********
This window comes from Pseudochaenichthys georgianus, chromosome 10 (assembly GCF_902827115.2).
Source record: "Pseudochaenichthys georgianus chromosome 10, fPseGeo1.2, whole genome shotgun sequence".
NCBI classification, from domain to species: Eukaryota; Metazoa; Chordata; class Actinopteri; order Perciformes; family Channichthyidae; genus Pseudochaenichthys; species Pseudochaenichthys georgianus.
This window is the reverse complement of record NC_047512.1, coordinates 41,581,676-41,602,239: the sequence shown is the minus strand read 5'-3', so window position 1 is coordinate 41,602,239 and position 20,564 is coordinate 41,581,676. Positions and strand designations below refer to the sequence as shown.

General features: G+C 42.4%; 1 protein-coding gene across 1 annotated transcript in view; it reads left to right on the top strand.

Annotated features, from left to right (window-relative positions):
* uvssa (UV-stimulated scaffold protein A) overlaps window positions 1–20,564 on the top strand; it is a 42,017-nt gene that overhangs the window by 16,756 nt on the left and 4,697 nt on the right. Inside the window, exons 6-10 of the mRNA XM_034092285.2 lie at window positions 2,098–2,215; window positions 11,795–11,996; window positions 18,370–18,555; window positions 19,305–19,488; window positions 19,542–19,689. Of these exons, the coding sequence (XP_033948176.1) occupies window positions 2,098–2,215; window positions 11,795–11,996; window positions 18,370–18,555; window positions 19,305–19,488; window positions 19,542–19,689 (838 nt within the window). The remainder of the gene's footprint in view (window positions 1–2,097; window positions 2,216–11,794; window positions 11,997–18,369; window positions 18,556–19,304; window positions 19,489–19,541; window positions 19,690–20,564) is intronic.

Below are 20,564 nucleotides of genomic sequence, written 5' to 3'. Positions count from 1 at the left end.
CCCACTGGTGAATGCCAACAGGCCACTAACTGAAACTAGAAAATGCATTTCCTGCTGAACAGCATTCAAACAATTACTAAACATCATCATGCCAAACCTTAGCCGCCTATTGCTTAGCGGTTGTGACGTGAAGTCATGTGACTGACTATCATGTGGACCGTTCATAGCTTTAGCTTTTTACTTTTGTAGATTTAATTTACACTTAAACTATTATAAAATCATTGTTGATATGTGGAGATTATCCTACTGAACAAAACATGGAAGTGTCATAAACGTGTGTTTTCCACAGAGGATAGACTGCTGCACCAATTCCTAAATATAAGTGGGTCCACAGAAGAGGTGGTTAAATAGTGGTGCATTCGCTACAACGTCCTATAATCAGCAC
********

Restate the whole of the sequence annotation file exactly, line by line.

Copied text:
This window comes from Pseudochaenichthys georgianus, chromosome 10 (assembly GCF_902827115.2).
Source record: "Pseudochaenichthys georgianus chromosome 10, fPseGeo1.2, whole genome shotgun sequence".
NCBI classification, from domain to species: Eukaryota; Metazoa; Chordata; class Actinopteri; order Perciformes; family Channichthyidae; genus Pseudochaenichthys; species Pseudochaenichthys georgianus.
This window is the reverse complement of record NC_047512.1, coordinates 41,581,676-41,602,239: the sequence shown is the minus strand read 5'-3', so window position 1 is coordinate 41,602,239 and position 20,564 is coordinate 41,581,676. Positions and strand designations below refer to the sequence as shown.

General features: G+C 42.4%; 1 protein-coding gene across 1 annotated transcript in view; it reads left to right on the top strand.

Annotated features, from left to right (window-relative positions):
* uvssa (UV-stimulated scaffold protein A) overlaps window positions 1–20,564 on the top strand; it is a 42,017-nt gene that overhangs the window by 16,756 nt on the left and 4,697 nt on the right. Inside the window, exons 6-10 of the mRNA XM_034092285.2 lie at window positions 2,098–2,215; window positions 11,795–11,996; window positions 18,370–18,555; window positions 19,305–19,488; window positions 19,542–19,689. Of these exons, the coding sequence (XP_033948176.1) occupies window positions 2,098–2,215; window positions 11,795–11,996; window positions 18,370–18,555; window positions 19,305–19,488; window positions 19,542–19,689 (838 nt within the window). The remainder of the gene's footprint in view (window positions 1–2,097; window positions 2,216–11,794; window positions 11,997–18,369; window positions 18,556–19,304; window positions 19,489–19,541; window positions 19,690–20,564) is intronic.

Below are 20,564 nucleotides of genomic sequence, written 5' to 3'. Positions count from 1 at the left end.
CCCACTGGTGAATGCCAACAGGCCACTAACTGAAACTAGAAAATGCATTTCCTGCTGAACAGCATTCAAACAATTACTAAACATCATCATGCCAAACCTTAGCCGCCTATTGCTTAGCGGTTGTGACGTGAAGTCATGTGACTGACTATCATGTGGACCGTTCATAGCTTTAGCTTTTTACTTTTGTAGATTTAATTTACACTTAAACTATTATAAAATCATTGTTGATATGTGGAGATTATCCTACTGAACAAAACATGGAAGTGTCATAAACGTGTGTTTTCCACAGAGGATAGACTGCTGCACCAATTCCTAAATATAAGTGGGTCCACAGAAGAGGTGGTTAAATAGTGGTGCATTCGCTACAACGTCCTATAATCAGCAC